The Shelby ruling gave states like Mississippi and Texas … a green light to resort to the Jim Crow tactics that kept Black would-be voters away from the polls.
For nearly 50 years, the “preclearance” provisions of the Voting Rights Act of 1965 required certain jurisdictions with a history of disenfranchising Black and brown people to submit any proposed changes to their voting laws to the Department of Justice or the federal district court in D.C. before implementing them. Any laws determined to be harmful to voters of color would be rejected. In Shelby, Roberts asserted that the jurisdictions previously subject to preclearance due to their history of racism were somehow all better now, and killed the preclearance provisions of the Voting Rights Act. (This led to Justice Ruth Bader Ginsburg’s infamous quip that “throwing out preclearance when it has worked and is continuing to work to stop discriminatory changes is like throwing away your umbrella in a rainstorm because you are not getting wet.”)
The Shelby ruling gave states like Mississippi and Texas, which had a long history of oppressive and frequently violent voter suppression, a green light to resort to the Jim Crow tactics that kept Black would-be voters away from the polls, and they immediately set about implementing laws that targeted Black and brown voters—like voter ID laws.
Mississippi Republicans, bolstered by their ballot initiative victory in 2011, had enacted a voter ID law in 2012. In 2013, when the Supreme Court’s ruling in Shelby released Mississippi from its obligations to get permission from the federal government to change its voting laws, Mississippi Republicans announced they would be enforcing the voter ID law almost immediately.
Texas Republicans did the same thing; they tried to implement the 2011 voter ID law, though a federal judge said it intentionally discriminated against Black and brown voters. But the Fifth Circuit, conservative as ever, reversed that ruling, signaling that it would find future voter suppression laws—like an updated voter ID law Texas passed in 2017, and the sweeping voting bill signed into law this month—acceptable.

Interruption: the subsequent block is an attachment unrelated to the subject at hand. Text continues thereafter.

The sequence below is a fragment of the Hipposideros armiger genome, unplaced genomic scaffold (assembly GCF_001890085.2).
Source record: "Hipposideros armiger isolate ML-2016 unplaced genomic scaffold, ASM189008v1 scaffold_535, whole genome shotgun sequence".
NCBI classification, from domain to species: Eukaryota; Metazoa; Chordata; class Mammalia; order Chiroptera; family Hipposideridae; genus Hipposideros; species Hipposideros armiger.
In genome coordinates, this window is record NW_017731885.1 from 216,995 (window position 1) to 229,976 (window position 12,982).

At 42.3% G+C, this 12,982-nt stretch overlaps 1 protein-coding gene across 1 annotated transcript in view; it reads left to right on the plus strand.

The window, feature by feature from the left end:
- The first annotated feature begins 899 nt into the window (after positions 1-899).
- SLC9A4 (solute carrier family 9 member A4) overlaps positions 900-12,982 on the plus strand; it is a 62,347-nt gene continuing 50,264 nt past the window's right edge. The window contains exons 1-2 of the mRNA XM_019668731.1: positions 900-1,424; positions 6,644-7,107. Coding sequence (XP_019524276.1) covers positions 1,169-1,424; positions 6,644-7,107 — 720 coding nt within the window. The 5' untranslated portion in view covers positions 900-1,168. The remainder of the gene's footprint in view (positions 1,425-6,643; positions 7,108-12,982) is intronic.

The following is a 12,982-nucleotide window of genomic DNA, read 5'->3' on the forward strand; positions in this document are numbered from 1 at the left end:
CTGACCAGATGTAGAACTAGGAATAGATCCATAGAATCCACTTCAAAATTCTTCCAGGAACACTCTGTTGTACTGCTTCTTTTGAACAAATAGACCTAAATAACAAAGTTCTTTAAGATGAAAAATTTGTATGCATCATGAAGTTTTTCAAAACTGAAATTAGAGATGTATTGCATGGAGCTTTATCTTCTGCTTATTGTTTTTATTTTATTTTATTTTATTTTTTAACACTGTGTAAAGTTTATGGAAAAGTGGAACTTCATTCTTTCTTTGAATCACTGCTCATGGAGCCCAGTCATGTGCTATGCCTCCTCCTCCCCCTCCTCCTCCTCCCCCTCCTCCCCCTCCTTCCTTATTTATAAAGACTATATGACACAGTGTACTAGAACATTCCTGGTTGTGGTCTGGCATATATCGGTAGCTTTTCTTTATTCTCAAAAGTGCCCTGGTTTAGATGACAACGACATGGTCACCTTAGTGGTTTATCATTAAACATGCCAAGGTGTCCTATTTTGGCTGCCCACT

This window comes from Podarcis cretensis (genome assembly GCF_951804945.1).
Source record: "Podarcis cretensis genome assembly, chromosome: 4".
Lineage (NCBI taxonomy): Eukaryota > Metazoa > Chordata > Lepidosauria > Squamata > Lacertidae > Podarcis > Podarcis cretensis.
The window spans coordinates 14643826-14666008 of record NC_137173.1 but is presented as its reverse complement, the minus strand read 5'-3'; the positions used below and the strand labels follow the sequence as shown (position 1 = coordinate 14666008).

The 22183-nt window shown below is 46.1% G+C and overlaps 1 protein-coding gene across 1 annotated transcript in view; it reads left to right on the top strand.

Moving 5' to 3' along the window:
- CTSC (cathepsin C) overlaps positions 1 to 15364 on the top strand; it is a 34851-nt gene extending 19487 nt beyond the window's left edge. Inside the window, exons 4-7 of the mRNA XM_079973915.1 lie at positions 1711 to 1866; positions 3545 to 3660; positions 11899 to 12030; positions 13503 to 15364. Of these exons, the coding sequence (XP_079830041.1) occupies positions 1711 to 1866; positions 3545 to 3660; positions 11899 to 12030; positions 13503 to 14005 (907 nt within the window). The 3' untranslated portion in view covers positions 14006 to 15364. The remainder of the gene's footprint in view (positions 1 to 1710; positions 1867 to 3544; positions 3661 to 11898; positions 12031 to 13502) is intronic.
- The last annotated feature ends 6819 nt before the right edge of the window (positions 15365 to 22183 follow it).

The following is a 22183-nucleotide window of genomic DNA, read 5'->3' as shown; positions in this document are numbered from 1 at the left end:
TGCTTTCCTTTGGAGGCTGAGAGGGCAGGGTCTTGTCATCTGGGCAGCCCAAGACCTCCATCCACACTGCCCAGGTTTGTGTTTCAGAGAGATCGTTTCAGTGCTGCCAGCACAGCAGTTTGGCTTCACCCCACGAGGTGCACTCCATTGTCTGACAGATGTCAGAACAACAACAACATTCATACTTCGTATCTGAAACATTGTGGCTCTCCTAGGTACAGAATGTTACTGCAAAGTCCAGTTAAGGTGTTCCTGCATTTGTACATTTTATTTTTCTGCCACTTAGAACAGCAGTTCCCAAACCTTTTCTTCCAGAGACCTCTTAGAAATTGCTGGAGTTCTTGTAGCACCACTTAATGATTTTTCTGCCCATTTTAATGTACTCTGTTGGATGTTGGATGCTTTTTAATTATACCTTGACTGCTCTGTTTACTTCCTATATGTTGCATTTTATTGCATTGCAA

Republicans are pulling out the stops to accumulate power
Faced with a dying demographic and winnowing support, Republicans in Texas and Mississippi have set about accumulating power in grossly undemocratic ways, supported by the hyperpartisan Fifth Circuit Court of Appeals that stands ready to let them do whatever they want.
Both states are heavily gerrymandered and voter suppressed. Mississippi has the largest Black population of any state—38 percent—but that hasn’t translated into any accumulation of collective power by Black voters in Mississippi, according to Corey Wiggins, executive director of the Mississippi NAACP.
“Mississippi has a long history of being right at the center of voting rights and access to the ballot,” he told Fast Company last November. “Voter suppression tactics here in Mississippi have been racially driven and racially motivated,” and the goal is “disenfranchising … voters who may be more supportive of progressive politics than conservative politics.”
In Texas, Republicans have been similarly targeting Black and brown voters for disenfranchisement, and as in Mississippi, reproductive rights advocates failed to make the connection between voting rights and access to abortion. It is particularly egregious considering that the woman who stood up and filibustered the bill that would become HB 2 (which was ultimately struck down by the Supreme Court in Whole Woman’s Health v. Hellerstedt) might not have even been elected in 2012 if not for the Voting Rights Act.
Wendy Davis had to file a lawsuit to prevent a redistricting that would have turned her seat over to Republicans in 2012. In 2011, Texas Republicans controlled the redistricting process and set about gerrymandering Davis out of her seat. As Zachary Roth reported for MSNBC:
The GOP plan radically changed the demographic makeup of Davis’ district, among others, moving tens of thousands of black and Hispanic voters into neighboring districts. In fact, of the 94 precincts that were over 70% minority, Republicans cut out 48. … In the new map, blacks and Hispanics were placed in separate districts from each other and were outnumbered by the white conservative majority, which tends to vote Republican.
Davis sued under the Voting Rights Act and won, and she was able to win reelection in 2012.
Davis filibustered the Texas law the same day the Court issued its ruling in Shelby. The link between abortion rights and voting rights couldn’t be any clearer. Shelby released Texas from any obligation to clear its redistricting plans with the DOJ, and it is unlikely that a candidate like Davis would be able to win in that district after Texas completes its redistricting process in 2021.
A pyrrhic victory